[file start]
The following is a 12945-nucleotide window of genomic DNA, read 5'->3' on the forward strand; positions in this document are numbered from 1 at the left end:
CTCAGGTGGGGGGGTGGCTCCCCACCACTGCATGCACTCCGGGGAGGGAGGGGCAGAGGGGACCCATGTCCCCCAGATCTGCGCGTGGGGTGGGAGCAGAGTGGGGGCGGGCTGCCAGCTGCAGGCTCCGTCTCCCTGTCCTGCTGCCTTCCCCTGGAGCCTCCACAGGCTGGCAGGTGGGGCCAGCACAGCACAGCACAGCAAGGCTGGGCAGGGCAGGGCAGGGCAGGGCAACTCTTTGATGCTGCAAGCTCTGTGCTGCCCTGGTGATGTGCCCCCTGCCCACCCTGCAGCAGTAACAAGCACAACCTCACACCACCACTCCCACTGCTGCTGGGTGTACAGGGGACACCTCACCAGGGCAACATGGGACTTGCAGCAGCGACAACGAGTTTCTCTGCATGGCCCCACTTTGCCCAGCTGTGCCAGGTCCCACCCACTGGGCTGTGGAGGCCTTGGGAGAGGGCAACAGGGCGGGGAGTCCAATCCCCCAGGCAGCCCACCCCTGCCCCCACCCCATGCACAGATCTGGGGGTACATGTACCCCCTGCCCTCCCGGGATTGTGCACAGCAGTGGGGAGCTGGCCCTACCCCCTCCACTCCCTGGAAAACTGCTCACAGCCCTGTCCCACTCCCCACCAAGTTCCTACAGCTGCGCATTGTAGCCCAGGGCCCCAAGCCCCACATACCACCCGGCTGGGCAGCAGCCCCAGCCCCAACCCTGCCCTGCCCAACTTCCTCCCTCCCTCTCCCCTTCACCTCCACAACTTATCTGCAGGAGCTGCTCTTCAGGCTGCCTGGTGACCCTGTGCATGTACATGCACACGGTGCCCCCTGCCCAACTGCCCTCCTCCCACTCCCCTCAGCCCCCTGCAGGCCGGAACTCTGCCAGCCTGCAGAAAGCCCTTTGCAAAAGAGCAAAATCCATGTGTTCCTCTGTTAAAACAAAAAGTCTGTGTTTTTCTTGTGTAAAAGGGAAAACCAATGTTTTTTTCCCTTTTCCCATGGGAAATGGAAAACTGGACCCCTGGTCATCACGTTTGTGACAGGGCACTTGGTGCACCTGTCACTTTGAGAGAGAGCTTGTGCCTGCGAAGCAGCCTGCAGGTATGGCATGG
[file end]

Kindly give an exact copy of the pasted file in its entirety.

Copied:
The following is a 12945-nucleotide window of genomic DNA, read 5'->3' on the forward strand; positions in this document are numbered from 1 at the left end:
CTCAGGTGGGGGGGTGGCTCCCCACCACTGCATGCACTCCGGGGAGGGAGGGGCAGAGGGGACCCATGTCCCCCAGATCTGCGCGTGGGGTGGGAGCAGAGTGGGGGCGGGCTGCCAGCTGCAGGCTCCGTCTCCCTGTCCTGCTGCCTTCCCCTGGAGCCTCCACAGGCTGGCAGGTGGGGCCAGCACAGCACAGCACAGCAAGGCTGGGCAGGGCAGGGCAGGGCAGGGCAACTCTTTGATGCTGCAAGCTCTGTGCTGCCCTGGTGATGTGCCCCCTGCCCACCCTGCAGCAGTAACAAGCACAACCTCACACCACCACTCCCACTGCTGCTGGGTGTACAGGGGACACCTCACCAGGGCAACATGGGACTTGCAGCAGCGACAACGAGTTTCTCTGCATGGCCCCACTTTGCCCAGCTGTGCCAGGTCCCACCCACTGGGCTGTGGAGGCCTTGGGAGAGGGCAACAGGGCGGGGAGTCCAATCCCCCAGGCAGCCCACCCCTGCCCCCACCCCATGCACAGATCTGGGGGTACATGTACCCCCTGCCCTCCCGGGATTGTGCACAGCAGTGGGGAGCTGGCCCTACCCCCTCCACTCCCTGGAAAACTGCTCACAGCCCTGTCCCACTCCCCACCAAGTTCCTACAGCTGCGCATTGTAGCCCAGGGCCCCAAGCCCCACATACCACCCGGCTGGGCAGCAGCCCCAGCCCCAACCCTGCCCTGCCCAACTTCCTCCCTCCCTCTCCCCTTCACCTCCACAACTTATCTGCAGGAGCTGCTCTTCAGGCTGCCTGGTGACCCTGTGCATGTACATGCACACGGTGCCCCCTGCCCAACTGCCCTCCTCCCACTCCCCTCAGCCCCCTGCAGGCCGGAACTCTGCCAGCCTGCAGAAAGCCCTTTGCAAAAGAGCAAAATCCATGTGTTCCTCTGTTAAAACAAAAAGTCTGTGTTTTTCTTGTGTAAAAGGGAAAACCAATGTTTTTTTCCCTTTTCCCATGGGAAATGGAAAACTGGACCCCTGGTCATCACGTTTGTGACAGGGCACTTGGTGCACCTGTCACTTTGAGAGAGAGCTTGTGCCTGCGAAGCAGCCTGCAGGTATGGCATGG